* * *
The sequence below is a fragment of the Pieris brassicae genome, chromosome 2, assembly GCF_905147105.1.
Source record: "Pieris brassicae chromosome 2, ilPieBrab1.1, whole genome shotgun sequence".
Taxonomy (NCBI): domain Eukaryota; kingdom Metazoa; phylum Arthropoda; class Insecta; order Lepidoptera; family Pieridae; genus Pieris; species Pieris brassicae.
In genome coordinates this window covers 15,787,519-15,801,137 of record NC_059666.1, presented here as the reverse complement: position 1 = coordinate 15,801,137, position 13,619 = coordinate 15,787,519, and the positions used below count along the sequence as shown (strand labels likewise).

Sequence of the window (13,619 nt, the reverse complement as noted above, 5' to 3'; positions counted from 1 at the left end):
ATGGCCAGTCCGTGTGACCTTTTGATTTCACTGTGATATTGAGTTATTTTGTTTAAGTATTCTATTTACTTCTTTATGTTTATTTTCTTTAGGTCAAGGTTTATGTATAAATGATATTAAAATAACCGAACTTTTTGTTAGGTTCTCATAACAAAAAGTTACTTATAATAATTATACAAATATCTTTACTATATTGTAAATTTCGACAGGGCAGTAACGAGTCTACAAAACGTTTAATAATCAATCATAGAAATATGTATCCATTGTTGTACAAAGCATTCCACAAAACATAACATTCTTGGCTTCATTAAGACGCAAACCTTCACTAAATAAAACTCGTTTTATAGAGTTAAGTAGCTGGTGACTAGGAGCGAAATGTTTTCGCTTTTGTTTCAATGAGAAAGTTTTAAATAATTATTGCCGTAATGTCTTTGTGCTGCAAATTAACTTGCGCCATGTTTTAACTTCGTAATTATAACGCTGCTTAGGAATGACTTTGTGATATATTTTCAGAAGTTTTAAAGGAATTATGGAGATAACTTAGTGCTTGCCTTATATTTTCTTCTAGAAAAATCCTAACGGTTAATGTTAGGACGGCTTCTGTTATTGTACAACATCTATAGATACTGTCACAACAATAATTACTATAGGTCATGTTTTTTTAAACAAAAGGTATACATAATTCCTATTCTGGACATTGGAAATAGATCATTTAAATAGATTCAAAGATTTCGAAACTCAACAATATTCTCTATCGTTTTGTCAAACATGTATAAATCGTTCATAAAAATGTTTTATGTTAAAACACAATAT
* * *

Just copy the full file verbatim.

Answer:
The sequence below is a fragment of the Pieris brassicae genome, chromosome 2, assembly GCF_905147105.1.
Source record: "Pieris brassicae chromosome 2, ilPieBrab1.1, whole genome shotgun sequence".
Taxonomy (NCBI): domain Eukaryota; kingdom Metazoa; phylum Arthropoda; class Insecta; order Lepidoptera; family Pieridae; genus Pieris; species Pieris brassicae.
In genome coordinates this window covers 15,787,519-15,801,137 of record NC_059666.1, presented here as the reverse complement: position 1 = coordinate 15,801,137, position 13,619 = coordinate 15,787,519, and the positions used below count along the sequence as shown (strand labels likewise).

Sequence of the window (13,619 nt, the reverse complement as noted above, 5' to 3'; positions counted from 1 at the left end):
ATGGCCAGTCCGTGTGACCTTTTGATTTCACTGTGATATTGAGTTATTTTGTTTAAGTATTCTATTTACTTCTTTATGTTTATTTTCTTTAGGTCAAGGTTTATGTATAAATGATATTAAAATAACCGAACTTTTTGTTAGGTTCTCATAACAAAAAGTTACTTATAATAATTATACAAATATCTTTACTATATTGTAAATTTCGACAGGGCAGTAACGAGTCTACAAAACGTTTAATAATCAATCATAGAAATATGTATCCATTGTTGTACAAAGCATTCCACAAAACATAACATTCTTGGCTTCATTAAGACGCAAACCTTCACTAAATAAAACTCGTTTTATAGAGTTAAGTAGCTGGTGACTAGGAGCGAAATGTTTTCGCTTTTGTTTCAATGAGAAAGTTTTAAATAATTATTGCCGTAATGTCTTTGTGCTGCAAATTAACTTGCGCCATGTTTTAACTTCGTAATTATAACGCTGCTTAGGAATGACTTTGTGATATATTTTCAGAAGTTTTAAAGGAATTATGGAGATAACTTAGTGCTTGCCTTATATTTTCTTCTAGAAAAATCCTAACGGTTAATGTTAGGACGGCTTCTGTTATTGTACAACATCTATAGATACTGTCACAACAATAATTACTATAGGTCATGTTTTTTTAAACAAAAGGTATACATAATTCCTATTCTGGACATTGGAAATAGATCATTTAAATAGATTCAAAGATTTCGAAACTCAACAATATTCTCTATCGTTTTGTCAAACATGTATAAATCGTTCATAAAAATGTTTTATGTTAAAACACAATAT